The main groups in each subclass are arranged in a sequence intended to assist the user. It has not, however, been found practicable to standardize the sequence. Where several successive main groups relate to common subject matter, it is usual to provide before the first of such main groups a "guide heading" which is underlined, indicating this subject matter (see, for example, the guide heading "Ploughs" before group A 01 B 3/00). The series of groups covered by such a heading extends to the next guide heading or to a line in heavy type extending across the column, which is used when the following group or groups relate to different subject matter for which no guide heading is provided. (See, for example, the line after A 01 B 75/00.)
II. CLASSIFYING IN THE INT. Cl. SYSTEM
A. Selecting Subclasses Corresponding to U.S. Classes
The effective scope of a subclass is defined by the following, taken together:
The subclass title which describes, as precisely as is possible in a small number of words, the main characteristic of a portion of the whole body of knowledge covered by the Classification, this portion being the field of the subclass to which all its groups relate;
Any references which follow the subclass title or the hierarchically higher class title. These references often indicate certain parts of the field described by the title which are covered by other subclasses and are, therefore, excluded. These parts may constitute a substantial part of the field described by the title and, thus, the references are in some respects as important as the title itself. For example, in subclass A 47 D — FURNITURE SPECIALLY ADAPTED FOR CHILDREN — a considerable part, namely school benches or desks, of the subject matter covered by the title is excluded in view of a reference to particular groups of subclass A 47 B, thus considerably altering the scope of subclass A 47 D;
Any references which appear in groups or guide headings of a subclass and which refer subject matter to another class or subclass may also affect the scope of the subclass in question. For example, in subclass B 43 K — INSTRUMENTS FOR WRITING; DRAWING-PENS — writing points for indicating or recording apparatus are referred out of group 1/00 to group 15/16 of subclass G 01 D, thereby reducing the scope of the subject matter covered by the title of subclass B 43 K;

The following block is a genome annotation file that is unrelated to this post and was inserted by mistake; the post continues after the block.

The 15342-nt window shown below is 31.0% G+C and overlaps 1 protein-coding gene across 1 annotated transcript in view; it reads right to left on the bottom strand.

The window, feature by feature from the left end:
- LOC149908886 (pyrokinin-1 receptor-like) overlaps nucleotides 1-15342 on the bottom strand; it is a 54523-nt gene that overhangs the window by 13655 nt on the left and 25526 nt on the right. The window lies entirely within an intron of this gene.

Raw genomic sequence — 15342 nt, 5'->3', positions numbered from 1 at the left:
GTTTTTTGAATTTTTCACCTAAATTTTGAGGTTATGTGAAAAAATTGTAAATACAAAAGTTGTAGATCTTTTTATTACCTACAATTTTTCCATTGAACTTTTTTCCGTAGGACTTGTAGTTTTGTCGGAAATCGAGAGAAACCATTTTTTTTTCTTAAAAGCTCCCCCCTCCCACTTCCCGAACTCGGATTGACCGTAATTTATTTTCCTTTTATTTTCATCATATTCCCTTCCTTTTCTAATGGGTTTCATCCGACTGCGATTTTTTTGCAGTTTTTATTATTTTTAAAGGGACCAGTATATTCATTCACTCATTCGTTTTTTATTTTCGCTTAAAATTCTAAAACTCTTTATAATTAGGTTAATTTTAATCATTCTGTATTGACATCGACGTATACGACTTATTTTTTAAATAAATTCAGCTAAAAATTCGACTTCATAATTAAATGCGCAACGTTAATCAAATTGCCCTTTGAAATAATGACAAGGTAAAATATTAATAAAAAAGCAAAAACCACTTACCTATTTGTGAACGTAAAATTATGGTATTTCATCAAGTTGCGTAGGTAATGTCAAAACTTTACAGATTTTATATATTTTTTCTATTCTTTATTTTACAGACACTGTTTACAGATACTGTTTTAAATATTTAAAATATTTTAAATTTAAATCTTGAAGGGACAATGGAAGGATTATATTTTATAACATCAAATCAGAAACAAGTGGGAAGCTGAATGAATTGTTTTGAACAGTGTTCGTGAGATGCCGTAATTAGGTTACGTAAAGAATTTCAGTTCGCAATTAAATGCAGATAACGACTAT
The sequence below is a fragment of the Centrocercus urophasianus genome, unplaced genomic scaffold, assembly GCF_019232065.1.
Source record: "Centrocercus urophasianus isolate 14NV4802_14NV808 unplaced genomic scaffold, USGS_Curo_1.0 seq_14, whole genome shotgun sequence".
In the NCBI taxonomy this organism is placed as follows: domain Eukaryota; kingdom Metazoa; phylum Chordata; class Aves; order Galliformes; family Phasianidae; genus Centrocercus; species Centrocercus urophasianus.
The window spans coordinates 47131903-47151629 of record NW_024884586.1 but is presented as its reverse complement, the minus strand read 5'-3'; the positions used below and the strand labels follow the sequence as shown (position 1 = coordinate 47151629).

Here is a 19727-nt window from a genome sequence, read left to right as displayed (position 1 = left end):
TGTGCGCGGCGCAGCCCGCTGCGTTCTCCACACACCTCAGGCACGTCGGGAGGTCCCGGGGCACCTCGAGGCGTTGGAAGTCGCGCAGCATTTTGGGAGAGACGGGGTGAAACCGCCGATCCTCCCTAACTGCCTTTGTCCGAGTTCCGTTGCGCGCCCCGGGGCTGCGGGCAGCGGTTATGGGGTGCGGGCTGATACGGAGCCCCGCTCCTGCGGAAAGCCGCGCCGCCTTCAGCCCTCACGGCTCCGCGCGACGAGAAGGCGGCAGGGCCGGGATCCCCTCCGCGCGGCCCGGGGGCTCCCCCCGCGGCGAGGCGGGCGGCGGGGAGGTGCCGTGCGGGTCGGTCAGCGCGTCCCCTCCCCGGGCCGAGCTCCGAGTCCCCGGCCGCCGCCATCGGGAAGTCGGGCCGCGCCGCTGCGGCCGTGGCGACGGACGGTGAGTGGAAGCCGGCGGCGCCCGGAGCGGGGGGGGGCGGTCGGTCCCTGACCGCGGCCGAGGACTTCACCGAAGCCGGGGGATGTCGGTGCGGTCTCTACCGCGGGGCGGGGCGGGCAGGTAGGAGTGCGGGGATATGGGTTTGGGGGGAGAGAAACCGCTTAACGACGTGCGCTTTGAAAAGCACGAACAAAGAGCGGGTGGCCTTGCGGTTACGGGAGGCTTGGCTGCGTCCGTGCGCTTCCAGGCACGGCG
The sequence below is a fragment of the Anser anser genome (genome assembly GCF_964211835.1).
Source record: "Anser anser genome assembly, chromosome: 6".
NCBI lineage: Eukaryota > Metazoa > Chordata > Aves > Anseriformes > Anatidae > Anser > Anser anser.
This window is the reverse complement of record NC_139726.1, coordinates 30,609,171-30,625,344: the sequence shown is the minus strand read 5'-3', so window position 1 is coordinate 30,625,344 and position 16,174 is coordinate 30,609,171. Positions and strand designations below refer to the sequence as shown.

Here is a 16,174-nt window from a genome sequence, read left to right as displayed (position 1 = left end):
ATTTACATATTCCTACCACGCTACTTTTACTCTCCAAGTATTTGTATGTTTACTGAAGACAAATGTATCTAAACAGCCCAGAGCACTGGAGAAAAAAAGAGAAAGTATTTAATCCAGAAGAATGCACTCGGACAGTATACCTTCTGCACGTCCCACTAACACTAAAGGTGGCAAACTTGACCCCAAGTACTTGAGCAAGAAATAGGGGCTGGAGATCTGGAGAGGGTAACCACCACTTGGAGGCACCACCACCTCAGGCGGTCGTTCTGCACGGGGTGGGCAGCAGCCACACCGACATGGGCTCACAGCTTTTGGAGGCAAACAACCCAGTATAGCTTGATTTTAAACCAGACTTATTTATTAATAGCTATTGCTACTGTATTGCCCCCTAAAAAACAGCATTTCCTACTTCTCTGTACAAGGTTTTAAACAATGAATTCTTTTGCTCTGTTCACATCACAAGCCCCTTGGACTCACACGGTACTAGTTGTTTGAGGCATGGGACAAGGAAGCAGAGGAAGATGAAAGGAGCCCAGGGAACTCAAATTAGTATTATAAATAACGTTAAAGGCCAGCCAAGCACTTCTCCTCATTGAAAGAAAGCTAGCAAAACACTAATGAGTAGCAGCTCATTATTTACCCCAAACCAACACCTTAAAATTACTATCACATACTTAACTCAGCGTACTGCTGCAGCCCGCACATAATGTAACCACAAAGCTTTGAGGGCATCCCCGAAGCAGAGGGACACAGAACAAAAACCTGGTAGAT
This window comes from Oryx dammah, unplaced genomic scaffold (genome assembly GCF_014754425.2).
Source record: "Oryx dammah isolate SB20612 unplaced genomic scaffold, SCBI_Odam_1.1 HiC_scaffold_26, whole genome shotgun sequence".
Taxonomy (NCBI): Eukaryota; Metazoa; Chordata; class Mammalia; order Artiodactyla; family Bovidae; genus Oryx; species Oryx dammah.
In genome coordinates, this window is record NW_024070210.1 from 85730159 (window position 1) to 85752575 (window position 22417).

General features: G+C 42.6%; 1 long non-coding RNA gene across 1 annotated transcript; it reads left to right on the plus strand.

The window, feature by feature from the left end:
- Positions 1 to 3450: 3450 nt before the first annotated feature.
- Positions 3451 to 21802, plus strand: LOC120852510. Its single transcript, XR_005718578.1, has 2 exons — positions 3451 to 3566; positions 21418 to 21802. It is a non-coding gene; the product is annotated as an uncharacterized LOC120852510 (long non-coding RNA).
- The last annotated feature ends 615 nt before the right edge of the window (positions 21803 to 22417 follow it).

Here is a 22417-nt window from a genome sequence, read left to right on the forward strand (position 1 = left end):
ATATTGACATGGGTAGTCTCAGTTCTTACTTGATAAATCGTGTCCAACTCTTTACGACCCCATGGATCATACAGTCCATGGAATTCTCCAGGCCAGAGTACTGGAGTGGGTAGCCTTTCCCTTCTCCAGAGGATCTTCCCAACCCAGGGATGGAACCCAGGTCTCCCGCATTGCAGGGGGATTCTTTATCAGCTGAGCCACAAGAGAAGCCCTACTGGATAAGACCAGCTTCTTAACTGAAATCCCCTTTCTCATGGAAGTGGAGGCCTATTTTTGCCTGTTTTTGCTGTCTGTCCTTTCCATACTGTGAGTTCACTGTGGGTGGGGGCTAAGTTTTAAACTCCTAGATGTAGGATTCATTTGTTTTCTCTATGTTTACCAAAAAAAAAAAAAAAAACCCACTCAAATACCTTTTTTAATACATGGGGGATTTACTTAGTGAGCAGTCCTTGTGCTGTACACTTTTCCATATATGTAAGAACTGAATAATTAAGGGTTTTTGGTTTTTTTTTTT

Any notes or definitions appearing under the subclass title or its class, subsection, or section title. Such notes or definitions may define terms or expressions used in the title, or elsewhere, or clarify the relation between the subclass and other places. Examples are
- (1) Note (1) appearing under the title of the subsection "ENGINES OR PUMPS," embracing classes F 01 to F 04, which notes define the terms used throughout the subsection,
- (2) the notes appearing under the title of subclass F 01 B, which define its scope in relation to subclasses F 01 C to F 01 P, and
- (3) the note following the title of section C which defines groups of elements.
B. Selecting Main Groups Corresponding to U.S. Mainline Subclasses
The scope of a main group is to be interpreted only within the effective scope of its subclass (as indicated above). Subject to this, the effective scope of a main group is determined by its title as modified by any relevant references or notes associated with the main group or with any guide heading covering it. For example, a group for "bearings" in a subclass whose title is limited to a particular apparatus must be read as covering only features of bearings peculiar to that apparatus, e.g., the arrangement of bearings in the apparatus. Guide headings are intended to be only informative and, as a rule, do not modify the scope of the groups covered by them, except where it is, otherwise, clear from the context. By contrast, references in the guide headings modify the scope of the associated groups.
C. Selecting Subgroups Corresponding to U.S. Indented Subclasses
The scope of a subgroup is likewise to be interpreted only within the effective scope of its main group and of any subgroup under which it is indented. Subject to this, the scope of a subgroup is determined by its title as modified by any relevant references or notes associated therewith.
See volume 9 of the International Patent Classification, entitled "Guide, Survey of Classes and Summary of Main Groups" for detailed procedures for classifying into and searching Int. Cl.
III. U.S. INT. Cl. CONCORDANCE
The Office of Patent Classification has prepared a revised Concordance between the U.S. classes and subclasses and the Int. Cl. In many areas, the two systems are conceptually different. With this in mind, it will be seen that a complete one-to-one correspondence between the two systems cannot be attained. An indication in the Concordance may refer to only one relevant group and not necessarily the only group in which the patent can or should be classified. For some inventions, the Concordance may not indicate any truly relevant group. Accordingly, the Concordance must be recognized as a guide to be used in conjunction with the Int. Cl., and not as a translation list.